08 Sep Urea prices back on the rise
A RAINY winter in the eastern States cropping belt has sent farmers rushing to secure last minute orders of urea to top-dress their nutrient-hungry crops – less than two months after many distributors were hastily offloading unsold stocks at a loss.
The surge of demand has also coincided with a sudden rush of overseas buying activity since late June triggering global price rises.
Until two months ago world demand for fertilizer – particularly urea – had been in a lull following a price spike during the first quarter.
But by last week export prices for Middle Eastern granular urea from the Arabian gulf were around $US300 a tonne (FOB) – up from about $US220 six weeks earlier.
“Nitrogen fertilizer prices had been about as cheap as we’d seen for a while, after gradually dropping from about $600/t at port early in the season to around $440,” said Ian McGregor at McGregor Gourlay Agricultural Services, Warialda in North West NSW.
“Now they’re around $470 at port and there’s a quite a bit more topdressing activity than normal.”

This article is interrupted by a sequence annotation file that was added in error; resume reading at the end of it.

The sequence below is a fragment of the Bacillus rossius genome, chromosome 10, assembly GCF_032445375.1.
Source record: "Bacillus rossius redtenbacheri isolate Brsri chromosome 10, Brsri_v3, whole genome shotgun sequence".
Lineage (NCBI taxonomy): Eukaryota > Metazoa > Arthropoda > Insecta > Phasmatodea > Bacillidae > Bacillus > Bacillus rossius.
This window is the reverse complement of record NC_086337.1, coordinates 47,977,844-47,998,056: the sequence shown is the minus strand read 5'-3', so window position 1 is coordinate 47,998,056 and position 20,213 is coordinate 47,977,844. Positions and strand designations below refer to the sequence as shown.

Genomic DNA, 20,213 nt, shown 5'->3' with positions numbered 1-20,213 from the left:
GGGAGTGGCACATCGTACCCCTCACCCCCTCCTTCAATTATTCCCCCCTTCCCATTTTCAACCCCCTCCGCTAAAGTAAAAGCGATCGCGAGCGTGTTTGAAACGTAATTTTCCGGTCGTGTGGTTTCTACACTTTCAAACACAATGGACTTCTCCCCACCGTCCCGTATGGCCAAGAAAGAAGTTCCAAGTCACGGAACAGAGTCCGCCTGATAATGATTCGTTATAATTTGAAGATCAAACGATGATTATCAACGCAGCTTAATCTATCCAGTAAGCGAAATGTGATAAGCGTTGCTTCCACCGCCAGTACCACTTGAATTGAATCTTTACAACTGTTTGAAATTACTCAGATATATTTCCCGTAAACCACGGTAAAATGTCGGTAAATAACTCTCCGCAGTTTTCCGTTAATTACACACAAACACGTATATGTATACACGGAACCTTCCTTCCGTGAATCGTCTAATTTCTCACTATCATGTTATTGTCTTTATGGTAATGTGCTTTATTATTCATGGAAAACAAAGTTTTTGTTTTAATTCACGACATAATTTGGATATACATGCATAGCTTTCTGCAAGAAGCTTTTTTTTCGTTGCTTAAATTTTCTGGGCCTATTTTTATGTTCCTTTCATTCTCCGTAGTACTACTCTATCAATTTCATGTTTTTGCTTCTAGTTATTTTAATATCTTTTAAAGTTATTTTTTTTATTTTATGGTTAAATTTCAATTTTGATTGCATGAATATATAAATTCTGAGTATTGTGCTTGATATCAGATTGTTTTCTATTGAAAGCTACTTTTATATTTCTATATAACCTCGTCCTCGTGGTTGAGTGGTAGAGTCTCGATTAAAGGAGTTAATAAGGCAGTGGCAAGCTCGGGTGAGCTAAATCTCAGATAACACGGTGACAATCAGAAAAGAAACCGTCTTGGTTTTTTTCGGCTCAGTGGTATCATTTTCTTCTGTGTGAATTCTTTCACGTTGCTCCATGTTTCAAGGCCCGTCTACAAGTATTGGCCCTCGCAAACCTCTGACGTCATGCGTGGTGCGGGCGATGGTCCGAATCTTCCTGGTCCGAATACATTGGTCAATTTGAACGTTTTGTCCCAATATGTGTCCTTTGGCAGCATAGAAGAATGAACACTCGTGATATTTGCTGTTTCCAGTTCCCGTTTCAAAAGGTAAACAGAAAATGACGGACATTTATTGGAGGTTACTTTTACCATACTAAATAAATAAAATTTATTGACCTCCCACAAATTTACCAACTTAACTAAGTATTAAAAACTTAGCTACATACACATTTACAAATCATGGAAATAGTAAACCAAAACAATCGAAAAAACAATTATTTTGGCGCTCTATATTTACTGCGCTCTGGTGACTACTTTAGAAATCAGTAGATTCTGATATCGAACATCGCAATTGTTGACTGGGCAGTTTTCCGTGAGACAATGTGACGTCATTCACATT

Major supplier, Incitec Pivot also anticipates ongoing demand for nitrogen products into spring from summer croppers keen to take maximum advantage of their full soil moisture profile.
Poor global grain prices early in the cropping season, combined with the late summer price spike, meant most Australian farmers deliberately avoided over-investing in fertilizer at planting, worried poor grain prices and doubtful seasonal conditions would leave them with well out of pocket by harvest.
Instead, however, most cropping areas have thrived on good winter rainfall and in July prices bounced dramatically giving croppers the promise of a big harvest result, but many have less than 70 per cent of their preferred nutrient applications feeding their crops.
Melbourne-based national fertilizer manager with farm services giant, Landmark, Josh McGregor, expected urea prices at port to climb to the mid $500/t mark in the next two months.
The prices were a sharp turnaround from the position six weeks ago when suppliers – including several newer players in the market – were caught holding too much product and were opting to quit their warehouse stocks at cost prices.